Burial, Cremation, and Reincarnation in Bali

Making the Sarcophagus

What in the world are they making? I ask myself as we approach a young Balinese man standing atop a ladder, with two other young men assisting him.  The man on the ladder appears to be sewing the final touches on a larger-than-life bull piñata.

With a quizzical look on my face, I ask “What is it?”

The man on the ladder responds, “We make for burn.”

“Huh?” I stupidly respond.

“For cremation.  Man die.  Body go in here.”

Slowly beginning to understand, I seek clarification, “Ohhhh, it’s a sarcophagus.  So the body goes inside, then you cremate it?”  (Sarcophagus is much more tactful than piñata.)

As he nods in agreement, I’m reminded of just how interesting Balinese beliefs and customs are compared to ours, particularly when it comes to death and reincarnation.

Christian vs. Balinese Hindu Beliefs

As a Protestant Christian, our beliefs and customs pertaining to death are quite simple:

  • Upon death, the soul ascends to heaven where it is reunited with loved ones who have passed before.
  • A funeral service is held for family and friends, and the body is buried or cremated.

For Balinese Hindus, things are much more complicated.

Bali is the only part of Indonesia that is not predominantly Muslim.  On the island of Bali, over 90% of the people are Balinese Hindus.  The ancient Balinese practiced Animism, the belief that non-humans–like animals, plants and rocks–have souls and must be given offerings to maintain harmony.   When Hinduism found its way to Bali centuries ago, the Balinese combined it with Animism creating their own religion:  Balinese Hinduism.

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One of the core beliefs of Balinese Hinduism is reincarnation.    Cremation is the only way to release the soul from the body to allow reincarnation to occur.  As such, an adult child’s most important duty to his parents is to carry out a proper cremation ceremony for them.

Sounds simple enough, right?

Unfortunately not.

Cremation ceremonies

The challenge is that cremation ceremonies are very expensive.  The average cost is $20,000-25,000 USD.  Ouch!  Only the wealthiest and highest caste Balinese can afford that.  Now imagine that you are a typical Balinese worker and your income is $125-150/month. That makes it a bit difficult to ensure that Mom and Dad get reincarnated.

As a solution, many villages have mass cremation ceremonies every five or so years. Each family pays $400-500 per family member being cremated.  During the waiting period, between death and cremation, the body is temporarily buried in a shallow grave cemetery. However, since the soul is still attached to the body, it is important to make offerings to the spirits of the deceased to keep them happy while in this in-between stage.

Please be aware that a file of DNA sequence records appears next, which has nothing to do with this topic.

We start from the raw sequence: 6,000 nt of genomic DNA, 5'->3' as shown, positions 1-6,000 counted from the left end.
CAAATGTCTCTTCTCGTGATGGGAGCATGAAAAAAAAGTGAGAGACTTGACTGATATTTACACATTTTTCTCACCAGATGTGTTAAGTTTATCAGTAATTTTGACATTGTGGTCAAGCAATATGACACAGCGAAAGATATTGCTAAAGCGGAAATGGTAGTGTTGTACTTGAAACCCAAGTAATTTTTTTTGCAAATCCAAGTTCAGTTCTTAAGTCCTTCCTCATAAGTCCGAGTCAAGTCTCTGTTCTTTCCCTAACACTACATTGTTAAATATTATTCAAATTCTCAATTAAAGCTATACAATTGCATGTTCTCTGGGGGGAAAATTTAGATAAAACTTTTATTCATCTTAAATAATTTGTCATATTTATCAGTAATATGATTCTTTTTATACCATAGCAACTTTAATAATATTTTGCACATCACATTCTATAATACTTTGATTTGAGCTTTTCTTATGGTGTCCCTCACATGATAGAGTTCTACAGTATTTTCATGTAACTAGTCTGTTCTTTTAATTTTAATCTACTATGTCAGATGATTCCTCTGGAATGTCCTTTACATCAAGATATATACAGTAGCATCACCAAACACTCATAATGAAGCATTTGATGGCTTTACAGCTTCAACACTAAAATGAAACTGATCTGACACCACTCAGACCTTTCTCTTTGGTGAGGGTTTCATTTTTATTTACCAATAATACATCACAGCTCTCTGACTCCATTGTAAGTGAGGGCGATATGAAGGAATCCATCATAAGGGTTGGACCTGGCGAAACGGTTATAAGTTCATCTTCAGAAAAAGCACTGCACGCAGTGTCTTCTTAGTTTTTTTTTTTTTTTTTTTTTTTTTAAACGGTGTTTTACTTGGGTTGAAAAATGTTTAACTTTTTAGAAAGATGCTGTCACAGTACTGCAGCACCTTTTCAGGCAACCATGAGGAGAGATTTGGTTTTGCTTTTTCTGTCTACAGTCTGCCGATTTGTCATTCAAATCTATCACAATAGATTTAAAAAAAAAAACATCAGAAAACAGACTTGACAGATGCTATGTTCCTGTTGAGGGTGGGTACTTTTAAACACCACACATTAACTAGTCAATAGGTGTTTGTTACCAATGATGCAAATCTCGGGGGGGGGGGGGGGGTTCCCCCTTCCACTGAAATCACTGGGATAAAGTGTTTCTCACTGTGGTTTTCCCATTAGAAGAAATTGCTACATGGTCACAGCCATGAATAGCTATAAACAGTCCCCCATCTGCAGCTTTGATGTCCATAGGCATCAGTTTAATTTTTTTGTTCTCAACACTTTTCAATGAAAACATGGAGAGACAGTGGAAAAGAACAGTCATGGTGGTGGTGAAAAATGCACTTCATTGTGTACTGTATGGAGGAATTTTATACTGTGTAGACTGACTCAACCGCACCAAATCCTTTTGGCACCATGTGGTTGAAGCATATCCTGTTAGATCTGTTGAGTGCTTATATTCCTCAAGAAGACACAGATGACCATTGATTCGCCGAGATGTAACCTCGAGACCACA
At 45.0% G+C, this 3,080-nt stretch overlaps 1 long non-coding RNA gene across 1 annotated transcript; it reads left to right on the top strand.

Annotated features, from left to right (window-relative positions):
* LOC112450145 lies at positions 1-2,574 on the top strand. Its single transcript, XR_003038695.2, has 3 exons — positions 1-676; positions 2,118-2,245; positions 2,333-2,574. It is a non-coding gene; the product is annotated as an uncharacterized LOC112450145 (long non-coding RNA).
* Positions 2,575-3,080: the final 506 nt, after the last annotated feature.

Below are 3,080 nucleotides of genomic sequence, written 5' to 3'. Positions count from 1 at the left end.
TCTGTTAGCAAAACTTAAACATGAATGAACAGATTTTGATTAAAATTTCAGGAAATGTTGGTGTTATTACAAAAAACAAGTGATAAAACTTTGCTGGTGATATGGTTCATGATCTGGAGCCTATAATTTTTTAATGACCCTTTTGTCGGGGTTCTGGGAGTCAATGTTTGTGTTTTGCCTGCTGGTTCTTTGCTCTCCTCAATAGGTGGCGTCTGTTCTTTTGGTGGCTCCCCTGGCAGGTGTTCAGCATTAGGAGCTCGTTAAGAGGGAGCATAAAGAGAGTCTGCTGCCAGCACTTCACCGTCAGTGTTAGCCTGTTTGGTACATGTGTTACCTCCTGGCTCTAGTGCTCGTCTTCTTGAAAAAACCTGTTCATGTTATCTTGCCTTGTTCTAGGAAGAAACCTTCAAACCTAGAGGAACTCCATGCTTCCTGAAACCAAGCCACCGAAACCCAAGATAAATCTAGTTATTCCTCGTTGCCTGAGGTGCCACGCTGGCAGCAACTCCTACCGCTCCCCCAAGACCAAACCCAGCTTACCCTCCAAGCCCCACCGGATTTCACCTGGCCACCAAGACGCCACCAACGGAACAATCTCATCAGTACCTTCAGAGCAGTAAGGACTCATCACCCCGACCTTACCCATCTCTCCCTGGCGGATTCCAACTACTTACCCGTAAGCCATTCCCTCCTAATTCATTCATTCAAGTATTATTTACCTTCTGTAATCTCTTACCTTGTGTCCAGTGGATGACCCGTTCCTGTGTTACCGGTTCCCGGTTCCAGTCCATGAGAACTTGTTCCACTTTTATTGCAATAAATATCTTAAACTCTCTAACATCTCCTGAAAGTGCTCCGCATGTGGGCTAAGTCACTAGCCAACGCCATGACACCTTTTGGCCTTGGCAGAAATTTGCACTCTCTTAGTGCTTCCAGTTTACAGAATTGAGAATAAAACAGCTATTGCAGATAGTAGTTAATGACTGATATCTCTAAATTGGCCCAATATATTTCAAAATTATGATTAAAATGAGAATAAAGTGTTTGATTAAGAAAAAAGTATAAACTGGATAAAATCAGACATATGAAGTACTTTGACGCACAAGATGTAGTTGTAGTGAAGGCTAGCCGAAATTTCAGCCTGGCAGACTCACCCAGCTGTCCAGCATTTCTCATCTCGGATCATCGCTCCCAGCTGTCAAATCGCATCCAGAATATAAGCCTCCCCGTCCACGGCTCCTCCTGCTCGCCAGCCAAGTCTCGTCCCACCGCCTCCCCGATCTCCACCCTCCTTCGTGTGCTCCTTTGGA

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A Balinese cemetery looks similar to a Western cemetery, except that litter covers the site.
 Graves overflow with the offerings–water, snacks, drinks, even favorite treats–left by family members of the deceased.  The spirit consumes the “essence” of the offering.  Once the essence has been consumed by the spirit, the neighborhood dogs enjoy the remains.

When the mass cremation day arrives, it is a huge celebration.  Exhumed bodies are placed in sarcophagi lined up in a row.  Firewood is placed below each sarcophagus and they are lit on fire.  While they burn, a high priest conducts a ceremony to release the souls.  Family members are joyful, as displays of grief could inhibit the reincarnation process.  When the burning is complete, family members collect the ash and bone, and throw the remains into the river or sea.

However, the process still is not complete.  Twelve days later, another death ceremony, called nyekah, takes place.  It is similar to the previous ceremony, except this final ceremony releases the soul for good so it may be reincarnated.  Whether a person is reborn as something awful (like a rat), or something wonderful (like a grandchild), all depends on the good deeds of the previous life.

As intrigued as I am with the Balinese Hindu customs and beliefs, I have to admit that I prefer our Protestant Christian beliefs.  As a planner and control freak, I like the idea of:

1) having my eternity plans all squared away before I die, and
2) not depending on the actions of others after my death to make it happen.

However, if I thought I would come back as either my dog or one of my kids, I just might reconsider reincarnation.

5 thoughts

  1. So interesting! Thanks for sharing! So how is everyone feeling as you are nearing the end of your journey- Ready to return? Longing for more time? Just wondering about your “re-entry”…. LP will be glad to have you all back 🙂

    1. Well guess what?? We snuck back into the neighborhood under the cover of darkness late Saturday night. We didn’t tell anyone we were returning. The girls surprised their friends at lunch yesterday. They are still homeschooling for the next two weeks to get caught up and will rejoin their friends at school on March 10.

      More posts still to come though. Our biggest adventure of all (and not the good kind) was at the very end of our trip!

  2. Love hearing about these traditions. I feel like I’m back in my college Eastern Religion class, except you are really seeing what I read in a text book. What an awesome way to experience the world. By the way, the professional photographer that you brought along is amazing!!!! Anxiously anticipating your return and hearing more about this incredible journey.

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